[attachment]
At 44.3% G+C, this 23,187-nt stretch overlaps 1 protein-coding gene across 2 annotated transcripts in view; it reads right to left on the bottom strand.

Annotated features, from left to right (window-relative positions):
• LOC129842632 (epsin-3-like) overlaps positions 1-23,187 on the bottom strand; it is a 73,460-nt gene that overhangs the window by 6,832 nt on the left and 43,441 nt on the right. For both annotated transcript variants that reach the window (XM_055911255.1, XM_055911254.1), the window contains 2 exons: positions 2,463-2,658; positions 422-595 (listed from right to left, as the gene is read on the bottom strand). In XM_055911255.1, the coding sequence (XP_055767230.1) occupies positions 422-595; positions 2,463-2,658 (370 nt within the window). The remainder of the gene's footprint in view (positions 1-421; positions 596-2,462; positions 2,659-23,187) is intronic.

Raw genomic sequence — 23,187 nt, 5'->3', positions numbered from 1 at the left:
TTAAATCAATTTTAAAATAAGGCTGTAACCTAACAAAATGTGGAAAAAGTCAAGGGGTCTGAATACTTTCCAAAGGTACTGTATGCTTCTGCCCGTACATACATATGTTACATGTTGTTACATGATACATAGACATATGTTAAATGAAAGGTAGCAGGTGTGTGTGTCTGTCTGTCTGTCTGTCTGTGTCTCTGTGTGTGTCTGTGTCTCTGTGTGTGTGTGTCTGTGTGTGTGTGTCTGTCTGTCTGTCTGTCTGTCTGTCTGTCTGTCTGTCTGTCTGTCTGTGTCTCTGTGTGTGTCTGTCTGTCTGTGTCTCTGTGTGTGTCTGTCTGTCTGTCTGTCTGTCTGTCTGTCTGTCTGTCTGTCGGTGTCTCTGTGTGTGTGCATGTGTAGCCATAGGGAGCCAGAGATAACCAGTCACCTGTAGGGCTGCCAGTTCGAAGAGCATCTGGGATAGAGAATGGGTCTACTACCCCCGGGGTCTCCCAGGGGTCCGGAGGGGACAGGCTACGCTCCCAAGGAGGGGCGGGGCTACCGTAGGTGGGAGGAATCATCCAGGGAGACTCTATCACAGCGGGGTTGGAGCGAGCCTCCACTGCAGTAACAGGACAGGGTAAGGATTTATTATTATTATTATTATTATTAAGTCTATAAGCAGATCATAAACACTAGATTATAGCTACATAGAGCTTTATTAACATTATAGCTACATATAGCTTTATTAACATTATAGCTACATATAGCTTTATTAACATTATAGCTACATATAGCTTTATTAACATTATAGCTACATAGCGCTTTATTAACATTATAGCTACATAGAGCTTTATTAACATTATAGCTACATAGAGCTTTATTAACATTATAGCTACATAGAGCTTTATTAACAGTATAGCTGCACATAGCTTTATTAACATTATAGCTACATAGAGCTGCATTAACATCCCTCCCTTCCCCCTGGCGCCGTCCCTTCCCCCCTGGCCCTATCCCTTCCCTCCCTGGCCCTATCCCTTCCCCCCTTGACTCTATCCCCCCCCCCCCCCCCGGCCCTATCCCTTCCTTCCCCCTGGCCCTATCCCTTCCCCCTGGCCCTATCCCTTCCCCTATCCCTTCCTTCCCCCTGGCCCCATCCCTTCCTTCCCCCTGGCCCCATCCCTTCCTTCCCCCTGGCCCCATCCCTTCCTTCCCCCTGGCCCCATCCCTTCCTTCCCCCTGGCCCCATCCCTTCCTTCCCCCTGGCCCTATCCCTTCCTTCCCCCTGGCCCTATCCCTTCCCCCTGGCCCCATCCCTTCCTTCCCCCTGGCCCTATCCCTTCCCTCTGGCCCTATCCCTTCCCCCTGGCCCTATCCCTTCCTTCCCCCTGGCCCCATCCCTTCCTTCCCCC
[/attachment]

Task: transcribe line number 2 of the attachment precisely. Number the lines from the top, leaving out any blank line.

Annotated features, from left to right (window-relative positions):